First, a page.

Ernest John Moeran


Ernest John Moeran was an English composer who had strong associations with Ireland.

Moeran was born in Heston (now in the London Borough of Hounslow), the son of the Rev Joseph William Wright Moeran, an Irish-born clergyman, and his wife Ada Esther (born Whall). The family moved around for several years as his father was appointed to various parishes but they eventually settled in Bacton, on the coast of Norfolk.

Moeran studied the violin and the piano as a child. He was educated from an early age at home, by a governess. At the age of ten, he was sent to Suffield Park Preparatory School in Cromer, North Norfolk. In 1908, he was enrolled at Uppingham School where he spent the next five years. He was taught music by the director Robert Sterndale Bennett (grandson of Sir William Sterndale Bennett), who greatly encouraged his talents. On leaving Uppingham in 1913, he studied piano and composition at the Royal College of Music with Charles Villiers Stanford. He was also a member of the prestigious Oxford & Cambridge Musical Club.

When war broke out Moeran enlisted in the Norfolk Regiment, in which he was later commissioned. In 1917 Moeran went to France, where he was attached to the West Yorkshire Regiment, and wounded at Bullecourt on 3 May. His army records refer to a 'small gunshot wound' to the side of the neck, and a piece of shrapnel in his back, later removed. By the middle of August Moeran was declared 'free from any inconveniences' by a medical board and seconded to the Bedfordshire Regiment, at this time on garrison duty in Ireland around Boyle and County Roscommon. It was here that Moeran came to be bewitched by the Irish landscape which would later inform many of his best compositions. In October 1918 he tried out for the newly formed Royal Air Force, but after two months was returned to a reserve battalion of the Norfolk Regiment, and discharged in January 1919.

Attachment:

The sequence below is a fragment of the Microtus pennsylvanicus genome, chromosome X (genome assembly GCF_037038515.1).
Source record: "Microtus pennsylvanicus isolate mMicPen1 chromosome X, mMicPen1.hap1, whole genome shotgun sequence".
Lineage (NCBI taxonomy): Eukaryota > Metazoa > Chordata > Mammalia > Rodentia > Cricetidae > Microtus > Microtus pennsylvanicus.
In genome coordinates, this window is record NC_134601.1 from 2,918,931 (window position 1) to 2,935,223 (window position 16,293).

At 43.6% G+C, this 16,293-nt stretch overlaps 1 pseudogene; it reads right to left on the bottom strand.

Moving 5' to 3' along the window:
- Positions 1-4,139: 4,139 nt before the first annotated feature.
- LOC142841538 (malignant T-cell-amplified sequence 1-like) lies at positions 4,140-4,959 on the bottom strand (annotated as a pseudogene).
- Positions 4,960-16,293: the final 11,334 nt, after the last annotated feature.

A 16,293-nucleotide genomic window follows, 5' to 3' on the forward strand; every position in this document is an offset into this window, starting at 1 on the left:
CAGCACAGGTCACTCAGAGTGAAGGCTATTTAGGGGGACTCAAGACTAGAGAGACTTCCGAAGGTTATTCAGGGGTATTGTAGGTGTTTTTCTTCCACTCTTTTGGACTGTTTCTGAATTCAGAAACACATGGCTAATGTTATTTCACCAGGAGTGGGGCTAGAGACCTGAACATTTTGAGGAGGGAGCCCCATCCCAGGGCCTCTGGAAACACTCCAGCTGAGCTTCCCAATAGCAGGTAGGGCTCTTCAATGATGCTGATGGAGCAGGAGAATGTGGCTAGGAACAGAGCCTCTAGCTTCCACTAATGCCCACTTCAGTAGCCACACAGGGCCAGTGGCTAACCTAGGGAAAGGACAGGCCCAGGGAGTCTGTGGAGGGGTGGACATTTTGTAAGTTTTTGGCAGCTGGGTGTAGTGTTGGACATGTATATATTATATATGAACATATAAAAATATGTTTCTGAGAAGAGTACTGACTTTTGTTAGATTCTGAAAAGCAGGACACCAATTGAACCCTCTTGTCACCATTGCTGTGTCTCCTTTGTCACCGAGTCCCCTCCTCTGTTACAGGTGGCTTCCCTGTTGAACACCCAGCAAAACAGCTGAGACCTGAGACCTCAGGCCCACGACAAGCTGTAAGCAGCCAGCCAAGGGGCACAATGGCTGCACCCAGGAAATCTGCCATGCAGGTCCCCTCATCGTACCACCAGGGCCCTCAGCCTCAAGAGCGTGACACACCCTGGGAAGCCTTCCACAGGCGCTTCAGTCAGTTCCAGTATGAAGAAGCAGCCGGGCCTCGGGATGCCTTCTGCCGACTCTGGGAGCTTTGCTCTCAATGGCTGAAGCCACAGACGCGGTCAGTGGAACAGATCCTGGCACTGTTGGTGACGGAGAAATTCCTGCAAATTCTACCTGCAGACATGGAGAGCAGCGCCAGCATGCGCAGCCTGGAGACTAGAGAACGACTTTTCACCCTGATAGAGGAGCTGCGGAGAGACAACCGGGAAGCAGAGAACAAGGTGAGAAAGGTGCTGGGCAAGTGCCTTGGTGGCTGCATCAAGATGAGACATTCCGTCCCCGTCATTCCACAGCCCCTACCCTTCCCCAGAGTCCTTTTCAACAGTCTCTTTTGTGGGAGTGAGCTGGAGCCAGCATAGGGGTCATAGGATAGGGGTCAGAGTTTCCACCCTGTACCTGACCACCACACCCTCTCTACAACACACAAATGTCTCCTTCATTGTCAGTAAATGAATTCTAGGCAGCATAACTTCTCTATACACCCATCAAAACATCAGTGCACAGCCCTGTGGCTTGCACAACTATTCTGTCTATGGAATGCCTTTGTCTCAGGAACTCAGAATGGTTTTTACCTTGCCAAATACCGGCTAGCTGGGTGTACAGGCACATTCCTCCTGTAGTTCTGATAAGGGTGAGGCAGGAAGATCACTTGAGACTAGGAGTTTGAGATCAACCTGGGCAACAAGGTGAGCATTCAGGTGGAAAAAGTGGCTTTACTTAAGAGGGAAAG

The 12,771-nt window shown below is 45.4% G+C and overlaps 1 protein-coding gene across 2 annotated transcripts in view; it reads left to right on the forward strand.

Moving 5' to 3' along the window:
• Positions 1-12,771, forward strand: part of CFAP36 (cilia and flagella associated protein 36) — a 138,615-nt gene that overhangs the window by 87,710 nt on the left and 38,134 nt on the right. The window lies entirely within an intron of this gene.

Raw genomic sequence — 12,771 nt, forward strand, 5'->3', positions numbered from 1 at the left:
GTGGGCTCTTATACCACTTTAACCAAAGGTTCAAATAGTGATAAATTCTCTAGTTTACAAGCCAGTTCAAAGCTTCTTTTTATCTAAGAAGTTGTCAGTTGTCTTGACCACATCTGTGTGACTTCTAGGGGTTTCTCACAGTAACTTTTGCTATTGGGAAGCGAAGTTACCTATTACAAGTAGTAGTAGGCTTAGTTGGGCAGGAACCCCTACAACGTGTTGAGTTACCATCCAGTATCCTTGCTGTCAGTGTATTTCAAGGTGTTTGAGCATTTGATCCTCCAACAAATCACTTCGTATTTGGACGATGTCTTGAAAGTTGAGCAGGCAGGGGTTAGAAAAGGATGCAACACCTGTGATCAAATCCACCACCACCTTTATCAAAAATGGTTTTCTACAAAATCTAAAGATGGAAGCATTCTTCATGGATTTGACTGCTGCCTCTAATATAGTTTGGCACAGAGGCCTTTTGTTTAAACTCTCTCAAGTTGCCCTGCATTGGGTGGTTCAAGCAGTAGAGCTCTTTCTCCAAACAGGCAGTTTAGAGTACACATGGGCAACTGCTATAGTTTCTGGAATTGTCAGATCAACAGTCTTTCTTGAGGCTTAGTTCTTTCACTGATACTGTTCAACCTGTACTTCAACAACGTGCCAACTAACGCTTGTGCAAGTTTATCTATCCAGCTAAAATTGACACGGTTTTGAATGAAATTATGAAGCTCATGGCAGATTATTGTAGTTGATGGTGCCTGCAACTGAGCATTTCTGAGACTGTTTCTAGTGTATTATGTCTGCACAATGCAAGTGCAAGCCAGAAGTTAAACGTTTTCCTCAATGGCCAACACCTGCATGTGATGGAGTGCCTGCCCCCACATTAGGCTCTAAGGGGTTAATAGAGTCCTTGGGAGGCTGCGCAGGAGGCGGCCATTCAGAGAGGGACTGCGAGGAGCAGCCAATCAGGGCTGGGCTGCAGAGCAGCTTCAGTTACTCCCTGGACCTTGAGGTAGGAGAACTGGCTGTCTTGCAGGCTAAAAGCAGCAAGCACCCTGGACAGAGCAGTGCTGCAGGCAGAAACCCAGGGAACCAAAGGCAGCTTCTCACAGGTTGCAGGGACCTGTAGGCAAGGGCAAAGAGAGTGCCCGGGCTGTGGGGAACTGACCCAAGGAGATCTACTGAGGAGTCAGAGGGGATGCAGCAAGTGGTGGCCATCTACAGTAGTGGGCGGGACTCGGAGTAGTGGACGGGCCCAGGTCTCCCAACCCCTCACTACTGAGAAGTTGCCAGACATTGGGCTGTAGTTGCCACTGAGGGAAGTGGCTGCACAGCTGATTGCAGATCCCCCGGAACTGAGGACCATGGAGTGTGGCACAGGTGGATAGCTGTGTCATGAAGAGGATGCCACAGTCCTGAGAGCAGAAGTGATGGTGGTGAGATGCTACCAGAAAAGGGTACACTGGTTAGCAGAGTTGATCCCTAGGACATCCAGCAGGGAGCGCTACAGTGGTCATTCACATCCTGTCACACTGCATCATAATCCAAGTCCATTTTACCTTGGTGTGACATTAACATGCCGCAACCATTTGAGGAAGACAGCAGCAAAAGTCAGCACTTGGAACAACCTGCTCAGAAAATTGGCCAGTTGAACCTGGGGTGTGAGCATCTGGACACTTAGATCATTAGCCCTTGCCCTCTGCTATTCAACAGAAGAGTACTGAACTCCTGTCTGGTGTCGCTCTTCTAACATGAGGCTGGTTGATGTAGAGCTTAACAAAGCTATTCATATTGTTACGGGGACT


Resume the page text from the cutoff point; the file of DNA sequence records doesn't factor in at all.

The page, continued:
After the war he returned for a few months to Uppingham School, where he was employed as a teacher of music. This role did not satisfy him and he returned to the Royal College of Music to resume his composition studies, now with John Ireland, who had been a pupil of Moeran's earlier teacher Charles Villiers Stanford.

His first mature compositions, songs and chamber music, date from this time. He also began collecting and arranging folk music of Norfolk and other regions. He collected about 150 folk songs in Norfolk and Suffolk. His preferred method was to sit in a country pub and wait until an old man started singing. He noted the song down and then asked for more. According to the biography The Music of E. J. Moeran by Geoffrey Self (1986), he spent time living with gypsies, but no further details are available. He spent some time after the war living at Kington, Herefordshire.

By the mid-1920s, Moeran had become close friends with Peter Warlock and they lived for some years in Eynsford, Kent, notorious among the locals for their frequent drunken revelry. For the rest of his life, Moeran had problems with alcohol, later joined by mental instability. After Warlock's death in 1930, Moeran became interested in his Irish roots and began spending much of his time in Kenmare, County Kerry.